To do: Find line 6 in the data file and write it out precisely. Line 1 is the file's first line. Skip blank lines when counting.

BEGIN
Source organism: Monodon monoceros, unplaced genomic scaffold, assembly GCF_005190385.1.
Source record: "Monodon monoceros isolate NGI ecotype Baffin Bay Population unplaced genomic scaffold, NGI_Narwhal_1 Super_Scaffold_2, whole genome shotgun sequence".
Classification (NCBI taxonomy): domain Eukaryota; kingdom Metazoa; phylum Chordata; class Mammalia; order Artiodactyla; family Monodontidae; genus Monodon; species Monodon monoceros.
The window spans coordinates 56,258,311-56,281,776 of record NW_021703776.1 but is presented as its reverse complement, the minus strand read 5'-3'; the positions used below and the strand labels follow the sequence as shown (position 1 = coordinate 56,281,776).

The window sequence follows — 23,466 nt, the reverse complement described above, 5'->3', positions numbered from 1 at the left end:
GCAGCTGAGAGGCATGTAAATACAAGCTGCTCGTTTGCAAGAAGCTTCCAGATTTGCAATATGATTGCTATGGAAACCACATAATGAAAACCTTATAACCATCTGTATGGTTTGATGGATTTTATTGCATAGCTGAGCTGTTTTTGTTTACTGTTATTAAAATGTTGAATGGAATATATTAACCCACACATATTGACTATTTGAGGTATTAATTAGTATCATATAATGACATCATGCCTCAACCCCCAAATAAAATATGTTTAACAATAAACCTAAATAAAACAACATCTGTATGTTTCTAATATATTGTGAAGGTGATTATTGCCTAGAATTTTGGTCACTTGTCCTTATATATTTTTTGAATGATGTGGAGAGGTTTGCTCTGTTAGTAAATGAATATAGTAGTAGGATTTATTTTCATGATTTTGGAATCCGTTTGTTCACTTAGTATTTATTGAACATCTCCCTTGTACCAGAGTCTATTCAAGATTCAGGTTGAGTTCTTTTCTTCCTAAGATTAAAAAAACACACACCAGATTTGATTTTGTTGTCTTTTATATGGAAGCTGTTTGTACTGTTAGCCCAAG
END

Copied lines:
GCAGCTGAGAGGCATGTAAATACAAGCTGCTCGTTTGCAAGAAGCTTCCAGATTTGCAATATGATTGCTATGGAAACCACATAATGAAAACCTTATAACCATCTGTATGGTTTGATGGATTTTATTGCATAGCTGAGCTGTTTTTGTTTACTGTTATTAAAATGTTGAATGGAATATATTAACCCACACATATTGACTATTTGAGGTATTAATTAGTATCATATAATGACATCATGCCTCAACCCCCAAATAAAATATGTTTAACAATAAACCTAAATAAAACAACATCTGTATGTTTCTAATATATTGTGAAGGTGATTATTGCCTAGAATTTTGGTCACTTGTCCTTATATATTTTTTGAATGATGTGGAGAGGTTTGCTCTGTTAGTAAATGAATATAGTAGTAGGATTTATTTTCATGATTTTGGAATCCGTTTGTTCACTTAGTATTTATTGAACATCTCCCTTGTACCAGAGTCTATTCAAGATTCAGGTTGAGTTCTTTTCTTCCTAAGATTAAAAAAACACACACCAGATTTGATTTTGTTGTCTTTTATATGGAAGCTGTTTGTACTGTTAGCCCAAG